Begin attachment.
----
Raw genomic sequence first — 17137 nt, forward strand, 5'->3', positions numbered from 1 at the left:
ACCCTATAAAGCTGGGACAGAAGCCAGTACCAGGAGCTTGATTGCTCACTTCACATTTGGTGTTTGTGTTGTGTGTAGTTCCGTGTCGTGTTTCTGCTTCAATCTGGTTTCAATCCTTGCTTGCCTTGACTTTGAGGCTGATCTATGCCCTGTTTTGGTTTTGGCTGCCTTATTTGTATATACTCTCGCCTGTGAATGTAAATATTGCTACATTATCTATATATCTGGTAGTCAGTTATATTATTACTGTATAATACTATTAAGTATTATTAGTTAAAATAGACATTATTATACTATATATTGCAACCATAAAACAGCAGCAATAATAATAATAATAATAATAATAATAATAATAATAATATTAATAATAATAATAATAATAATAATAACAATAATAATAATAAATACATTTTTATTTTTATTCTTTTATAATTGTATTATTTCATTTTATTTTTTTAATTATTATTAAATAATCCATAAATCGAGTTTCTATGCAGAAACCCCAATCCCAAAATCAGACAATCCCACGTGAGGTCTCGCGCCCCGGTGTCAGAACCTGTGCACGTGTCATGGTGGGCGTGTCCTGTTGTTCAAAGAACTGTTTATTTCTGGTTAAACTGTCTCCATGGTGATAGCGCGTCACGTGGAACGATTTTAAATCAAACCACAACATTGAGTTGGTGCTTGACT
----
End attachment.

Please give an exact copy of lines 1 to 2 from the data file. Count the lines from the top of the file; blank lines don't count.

Raw genomic sequence first — 17137 nt, forward strand, 5'->3', positions numbered from 1 at the left:
ACCCTATAAAGCTGGGACAGAAGCCAGTACCAGGAGCTTGATTGCTCACTTCACATTTGGTGTTTGTGTTGTGTGTAGTTCCGTGTCGTGTTTCTGCTTCAATCTGGTTTCAATCCTTGCTTGCCTTGACTTTGAGGCTGATCTATGCCCTGTTTTGGTTTTGGCTGCCTTATTTGTATATACTCTCGCCTGTGAATGTAAATATTGCTACATTATCTATATATCTGGTAGTCAGTTATATTATTACTGTATAATACTATTAAGTATTATTAGTTAAAATAGACATTATTATACTATATATTGCAACCATAAAACAGCAGCAATAATAATAATAATAATAATAATAATAATAATAATAATATTAATAATAATAATAATAATAATAATAACAATAATAATAATAAATACATTTTTATTTTTATTCTTTTATAATTGTATTATTTCATTTTATTTTTTTAATTATTATTAAATAATCCATAAATCGAGTTTCTATGCAGAAACCCCAATCCCAAAATCAGACAATCCCACGTGAGGTCTCGCGCCCCGGTGTCAGAACCTGTGCACGTGTCATGGTGGGCGTGTCCTGTTGTTCAAAGAACTGTTTATTTCTGGTTAAACTGTCTCCATGGTGATAGCGCGTCACGTGGAACGATTTTAAATCAAACCACAACATTGAGTTGGTGCTTGACT